You probably remember the kid in grade school with big ears – the one always getting teased. Large, protruding ears are the bane of childhood. As we grow older, they can make us feel self-conscious about our appearance.
Perhaps, prominent ears run in your family. Approximately 25% of children by parents with prominent ears will also develop prominent ears, and the same teasing you may have suffered as a child may be part of your child’s early years. Otoplasty, or corrective surgery for prominent ears, can be done any age after five years. By age five, the ear cartilage has grown to nearly adult size and is resilient enough to support corrective surgery. Dr. Chatham uses special suture techniques to reshape the ear cartilages into a natural shape. These techniques are well established and time-proven.Otoplasty can give you, or your child, gratifying, permanent results quickly and effectively. It is not unusual for a parent to bring their child in for consultation, and remark “I wish I had the opportunity to have had my ears improved when I was a child.”
In adults, the surgery can be performed under local or general anesthesia. It is recommended that children be completely asleep for the surgery, since it lasts approximately two hours. The surgery is performed through an incision behind the ear so there is no visible scar. Note that ears are not the same exact size or shape from right to left. Our goal during surgery is to help them look as balanced as possible but there are always subtle differences in ears if one studies them carefully.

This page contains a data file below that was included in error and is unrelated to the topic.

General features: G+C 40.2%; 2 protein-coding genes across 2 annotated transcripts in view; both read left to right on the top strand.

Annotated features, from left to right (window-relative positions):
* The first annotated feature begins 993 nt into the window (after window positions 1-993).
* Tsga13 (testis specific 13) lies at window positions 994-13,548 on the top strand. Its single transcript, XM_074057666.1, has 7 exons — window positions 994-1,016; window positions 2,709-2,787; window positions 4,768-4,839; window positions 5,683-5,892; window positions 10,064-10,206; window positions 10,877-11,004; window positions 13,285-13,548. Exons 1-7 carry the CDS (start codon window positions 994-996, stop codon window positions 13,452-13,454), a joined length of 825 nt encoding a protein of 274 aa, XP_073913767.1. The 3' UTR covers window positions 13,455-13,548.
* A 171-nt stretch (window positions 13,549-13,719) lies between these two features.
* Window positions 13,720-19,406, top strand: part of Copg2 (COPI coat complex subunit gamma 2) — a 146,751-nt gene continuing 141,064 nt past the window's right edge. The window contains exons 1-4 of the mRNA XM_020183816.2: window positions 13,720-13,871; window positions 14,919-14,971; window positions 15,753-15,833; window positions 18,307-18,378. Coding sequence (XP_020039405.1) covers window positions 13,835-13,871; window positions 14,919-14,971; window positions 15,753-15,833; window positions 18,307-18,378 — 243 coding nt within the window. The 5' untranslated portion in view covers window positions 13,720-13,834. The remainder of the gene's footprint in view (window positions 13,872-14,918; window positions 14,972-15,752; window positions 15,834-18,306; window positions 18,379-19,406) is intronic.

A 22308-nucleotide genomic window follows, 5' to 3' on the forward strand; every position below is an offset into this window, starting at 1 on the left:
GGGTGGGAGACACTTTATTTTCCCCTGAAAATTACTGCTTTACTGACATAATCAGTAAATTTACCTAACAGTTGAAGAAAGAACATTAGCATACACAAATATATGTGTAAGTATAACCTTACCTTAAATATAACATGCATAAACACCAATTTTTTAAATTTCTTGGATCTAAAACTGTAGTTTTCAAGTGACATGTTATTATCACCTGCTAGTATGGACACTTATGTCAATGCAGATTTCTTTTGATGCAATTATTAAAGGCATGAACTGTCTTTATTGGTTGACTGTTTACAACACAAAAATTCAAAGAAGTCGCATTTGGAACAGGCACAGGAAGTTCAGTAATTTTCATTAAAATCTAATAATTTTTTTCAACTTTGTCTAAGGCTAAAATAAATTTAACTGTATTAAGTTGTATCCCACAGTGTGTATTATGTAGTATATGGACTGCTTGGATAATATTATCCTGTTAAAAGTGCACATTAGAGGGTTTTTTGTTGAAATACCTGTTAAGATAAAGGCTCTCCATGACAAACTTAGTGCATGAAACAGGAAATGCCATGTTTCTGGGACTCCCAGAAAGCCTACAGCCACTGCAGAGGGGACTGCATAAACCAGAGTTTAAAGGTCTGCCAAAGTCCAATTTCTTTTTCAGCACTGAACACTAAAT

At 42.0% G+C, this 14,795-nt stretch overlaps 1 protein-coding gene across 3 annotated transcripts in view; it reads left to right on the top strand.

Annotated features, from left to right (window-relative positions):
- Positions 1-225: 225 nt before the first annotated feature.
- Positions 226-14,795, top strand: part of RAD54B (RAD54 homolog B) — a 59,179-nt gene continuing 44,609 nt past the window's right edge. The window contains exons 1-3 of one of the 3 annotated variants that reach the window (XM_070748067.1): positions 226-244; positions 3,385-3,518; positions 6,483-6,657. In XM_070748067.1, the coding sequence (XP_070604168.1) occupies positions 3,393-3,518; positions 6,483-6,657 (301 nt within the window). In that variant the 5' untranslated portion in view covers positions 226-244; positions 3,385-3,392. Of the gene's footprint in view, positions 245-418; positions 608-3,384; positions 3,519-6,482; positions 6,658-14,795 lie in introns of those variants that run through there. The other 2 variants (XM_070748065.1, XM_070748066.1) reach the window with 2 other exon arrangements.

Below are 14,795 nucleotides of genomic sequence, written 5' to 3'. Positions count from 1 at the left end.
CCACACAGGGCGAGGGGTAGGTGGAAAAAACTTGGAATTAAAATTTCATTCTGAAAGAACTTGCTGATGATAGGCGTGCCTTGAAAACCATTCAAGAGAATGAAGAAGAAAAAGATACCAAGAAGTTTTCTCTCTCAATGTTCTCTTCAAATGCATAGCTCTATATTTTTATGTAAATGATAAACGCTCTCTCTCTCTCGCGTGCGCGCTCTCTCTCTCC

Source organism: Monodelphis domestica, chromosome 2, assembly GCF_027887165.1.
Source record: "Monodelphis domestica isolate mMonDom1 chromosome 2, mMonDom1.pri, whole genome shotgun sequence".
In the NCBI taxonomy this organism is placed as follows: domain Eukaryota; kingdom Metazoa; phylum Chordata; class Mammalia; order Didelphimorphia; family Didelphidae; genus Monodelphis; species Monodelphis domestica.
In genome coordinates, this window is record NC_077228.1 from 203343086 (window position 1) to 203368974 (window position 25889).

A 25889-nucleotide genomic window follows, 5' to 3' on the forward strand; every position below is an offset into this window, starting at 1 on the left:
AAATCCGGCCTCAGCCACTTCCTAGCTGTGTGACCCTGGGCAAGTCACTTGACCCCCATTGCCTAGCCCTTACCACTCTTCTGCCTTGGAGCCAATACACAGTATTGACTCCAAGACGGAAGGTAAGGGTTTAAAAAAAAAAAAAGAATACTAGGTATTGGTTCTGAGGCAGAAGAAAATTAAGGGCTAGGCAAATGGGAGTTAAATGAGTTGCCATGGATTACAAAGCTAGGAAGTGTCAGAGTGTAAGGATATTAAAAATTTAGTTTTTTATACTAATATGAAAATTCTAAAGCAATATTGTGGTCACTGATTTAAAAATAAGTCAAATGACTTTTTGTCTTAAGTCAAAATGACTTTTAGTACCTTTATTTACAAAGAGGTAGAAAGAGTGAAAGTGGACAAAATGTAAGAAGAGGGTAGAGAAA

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After the surgery, a large protective dressing is applied for one day. Afterwards, children wear a headband day and night for two weeks, followed by headband use at night only for an additional 4-6 weeks. The headband helps to protect the ears from abrupt changes in position during the critical early healing period. Discomfort is not typically great, but medicine is prescribed as needed.Adults may choose to wear the headband at night only from the start. Full activity can be resumed in two weeks, and contact sports are safe after six weeks. At first, the ears feel numb and look flat against the side of the head. Mild bruising is usual, but this subsides usually in about one week. Over the next few months, there sometimes can be some “rebound” as the elasticity of the cartilage of the ears sometimes may slightly reposition itself. If this should become noticeable later, we typically recommend an additional suture behind the ear, and this can be done in the office.
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A natural result is our goal. We do not want to overcorrect the ears so that they look pasted back. Nor are we trying to remove part of the ear so that they look “different”. We want to reposition them in a more idea position so that they really are not noticed. (Rarely does one hear: “My what pretty ears you have”.). Ears are nice, but we typically do not focus much on them unless they protrude or are absent.Many adults (and young people, too) enjoy the ability to wear their hair anyway they wish following otoplasty. Before surgery, it is not unusual to have to style hair in ways that hide one’s ears. A newfound sense of confidence often ensues and the effect is improved confidence.
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